Accidental complication: another reason why estimates don’t work

Accidental complication Another reason why estimations can’t work goes by the name of accidental complication. J.B. Rainsberger introduced this concept at Oredev 2013 . The gist of the argument is this: every feature or functionality added to an existing project has two cost elements (what you want to estimate): Essential complication or g(e): How hard …

5 No Estimates Decision-Making Strategies

One of the questions that I and other #NoEstimates proponents hear quite often is: How can we make decisions on what projects we should do next, without considering the estimated time it takes to deliver a set of functionality? Although this is a valid question, I know there are many alternatives to the assumptions implicit …

How to choose the right project? Decision making frameworks for software organizations

Frameworks to choose the best projects in organizations are a dime a dozen. We have our NPV (net present value), we have our customized Criteria Matrix, we have Strategic alignment, we have Risk/Value scoring, and the list goes on and on. In every organization there will a preference for one of these or similar methods …

What is an Estimate?

If you don’t know what an estimate is, you can’t avoid using them. So here’s my attempt to define what is an estimate.The “estimates” that I’m concerned about are those that can easily (by omission, incompetence or malice) be turned into commitments. I believe Software Development is better seen as a discovery process (even simple …

What is Capacity in software development? – The #NoEstimates journey

I hear this a lot in the #NoEstimates discussion: you must estimate to know what you can deliver for a certain price, time or effort. Actually, you don’t. There’s a different way to look at your organization and your project. Organizations and projects have an inherent capacity, that capacity is a result of many different …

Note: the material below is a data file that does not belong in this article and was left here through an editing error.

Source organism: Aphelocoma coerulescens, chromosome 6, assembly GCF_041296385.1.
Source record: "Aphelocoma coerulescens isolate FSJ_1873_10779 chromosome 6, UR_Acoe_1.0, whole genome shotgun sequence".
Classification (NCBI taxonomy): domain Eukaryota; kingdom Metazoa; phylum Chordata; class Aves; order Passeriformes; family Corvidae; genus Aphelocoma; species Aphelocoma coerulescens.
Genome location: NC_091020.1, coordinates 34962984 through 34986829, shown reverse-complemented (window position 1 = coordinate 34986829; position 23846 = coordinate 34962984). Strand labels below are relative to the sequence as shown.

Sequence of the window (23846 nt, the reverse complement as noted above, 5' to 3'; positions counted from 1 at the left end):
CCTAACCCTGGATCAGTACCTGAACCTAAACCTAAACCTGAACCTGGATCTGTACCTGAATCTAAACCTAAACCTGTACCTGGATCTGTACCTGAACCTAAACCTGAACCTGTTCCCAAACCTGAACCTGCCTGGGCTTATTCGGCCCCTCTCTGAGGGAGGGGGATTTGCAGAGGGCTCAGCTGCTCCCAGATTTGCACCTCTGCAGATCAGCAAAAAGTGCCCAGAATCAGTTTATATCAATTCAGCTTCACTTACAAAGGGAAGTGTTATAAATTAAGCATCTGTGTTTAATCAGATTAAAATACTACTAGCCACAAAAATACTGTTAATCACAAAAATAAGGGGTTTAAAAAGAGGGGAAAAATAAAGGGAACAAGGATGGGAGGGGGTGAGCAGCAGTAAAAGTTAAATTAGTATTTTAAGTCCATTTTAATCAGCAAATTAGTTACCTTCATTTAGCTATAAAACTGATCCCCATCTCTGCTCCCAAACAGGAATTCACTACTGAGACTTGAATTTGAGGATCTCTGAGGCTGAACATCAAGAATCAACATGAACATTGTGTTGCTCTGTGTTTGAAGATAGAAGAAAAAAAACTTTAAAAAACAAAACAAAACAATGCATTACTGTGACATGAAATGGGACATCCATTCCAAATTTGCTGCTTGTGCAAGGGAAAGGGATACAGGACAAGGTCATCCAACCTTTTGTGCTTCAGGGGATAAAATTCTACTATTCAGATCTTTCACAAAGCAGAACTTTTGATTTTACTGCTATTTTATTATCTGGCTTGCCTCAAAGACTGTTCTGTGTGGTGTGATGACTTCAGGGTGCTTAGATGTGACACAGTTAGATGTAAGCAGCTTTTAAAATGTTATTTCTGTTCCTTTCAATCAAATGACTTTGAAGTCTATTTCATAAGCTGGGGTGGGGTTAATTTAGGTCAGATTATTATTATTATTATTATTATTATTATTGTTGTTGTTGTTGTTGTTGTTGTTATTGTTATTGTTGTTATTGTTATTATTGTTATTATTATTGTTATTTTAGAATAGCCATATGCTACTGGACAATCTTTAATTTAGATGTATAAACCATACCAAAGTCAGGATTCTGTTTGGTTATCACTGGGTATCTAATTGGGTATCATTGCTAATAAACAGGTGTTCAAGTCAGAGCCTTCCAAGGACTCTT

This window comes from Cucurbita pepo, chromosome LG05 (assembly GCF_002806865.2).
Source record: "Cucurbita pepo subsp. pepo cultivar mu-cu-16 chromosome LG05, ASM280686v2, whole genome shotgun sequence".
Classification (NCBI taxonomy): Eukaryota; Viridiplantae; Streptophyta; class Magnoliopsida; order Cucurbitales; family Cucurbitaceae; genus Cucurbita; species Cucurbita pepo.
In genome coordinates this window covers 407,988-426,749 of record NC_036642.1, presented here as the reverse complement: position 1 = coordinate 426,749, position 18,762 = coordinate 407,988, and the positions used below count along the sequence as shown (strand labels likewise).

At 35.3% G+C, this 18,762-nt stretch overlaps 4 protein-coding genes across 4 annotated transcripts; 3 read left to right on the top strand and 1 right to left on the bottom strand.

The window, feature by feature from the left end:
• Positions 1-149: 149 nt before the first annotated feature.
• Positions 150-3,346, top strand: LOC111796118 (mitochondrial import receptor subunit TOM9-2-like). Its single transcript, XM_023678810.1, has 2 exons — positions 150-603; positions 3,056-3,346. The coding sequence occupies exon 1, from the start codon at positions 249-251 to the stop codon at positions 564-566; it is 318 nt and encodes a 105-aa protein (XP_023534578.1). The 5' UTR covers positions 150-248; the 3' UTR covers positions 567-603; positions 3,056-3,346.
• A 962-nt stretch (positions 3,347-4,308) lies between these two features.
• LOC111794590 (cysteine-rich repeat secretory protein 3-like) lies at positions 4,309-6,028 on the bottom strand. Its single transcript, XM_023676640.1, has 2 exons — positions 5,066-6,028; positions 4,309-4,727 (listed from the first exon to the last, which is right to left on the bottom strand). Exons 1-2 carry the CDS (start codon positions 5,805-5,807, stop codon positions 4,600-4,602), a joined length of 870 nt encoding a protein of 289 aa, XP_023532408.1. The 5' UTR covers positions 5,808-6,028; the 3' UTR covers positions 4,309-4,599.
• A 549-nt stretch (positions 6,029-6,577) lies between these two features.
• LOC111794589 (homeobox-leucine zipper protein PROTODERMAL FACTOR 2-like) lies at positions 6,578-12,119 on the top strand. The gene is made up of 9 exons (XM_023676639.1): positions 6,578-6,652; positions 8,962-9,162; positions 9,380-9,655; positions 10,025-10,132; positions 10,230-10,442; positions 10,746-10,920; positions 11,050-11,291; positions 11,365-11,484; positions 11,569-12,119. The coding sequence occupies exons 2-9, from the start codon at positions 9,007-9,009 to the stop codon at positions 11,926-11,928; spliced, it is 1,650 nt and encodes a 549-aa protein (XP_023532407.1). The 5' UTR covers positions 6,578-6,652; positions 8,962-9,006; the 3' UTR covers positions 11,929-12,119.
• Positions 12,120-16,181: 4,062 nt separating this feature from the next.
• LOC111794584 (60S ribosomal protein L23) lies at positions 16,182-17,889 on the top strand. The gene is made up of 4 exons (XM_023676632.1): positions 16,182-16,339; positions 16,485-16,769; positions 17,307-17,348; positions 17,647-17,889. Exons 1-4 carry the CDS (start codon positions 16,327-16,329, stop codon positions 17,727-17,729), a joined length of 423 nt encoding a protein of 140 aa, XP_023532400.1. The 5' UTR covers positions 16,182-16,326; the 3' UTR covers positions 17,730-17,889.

Coming out of the closet – the life and adventure of a traditional project manager turned Agilist

I’m coming out of the closet today. No, not that closet. Another closet, the tabu closet in the Agile community. Yes, I was (and to a point still am) a control freak, traditional, command and control project manager. Yes, that’s right you read it correctly. Here’s why this is important: in 2003 when I first …

Humans suck at statistics – how agile velocity leads managers astray

Humans are highly optimized for quick decision making. The so-called System 1 that Kahneman refers to in his book “Thinking fast, thinking slow“. One specific area of weakness for the average human is understanding statistics. A very simple exercise to review this is the coin-toss simulation. Humans are highly optimized for quick decision making. Get …

Creating options by slicing features – #NoEstimates technique

Each feature (or story) in a product backlog contains many undiscovered options. By taking features as they are without slicing them into thin slices of functionality we implicitly commit to an implementation strategy. However, when we slice features we create options that allow us to pro-actively manage the scope of a project. Let’s return to …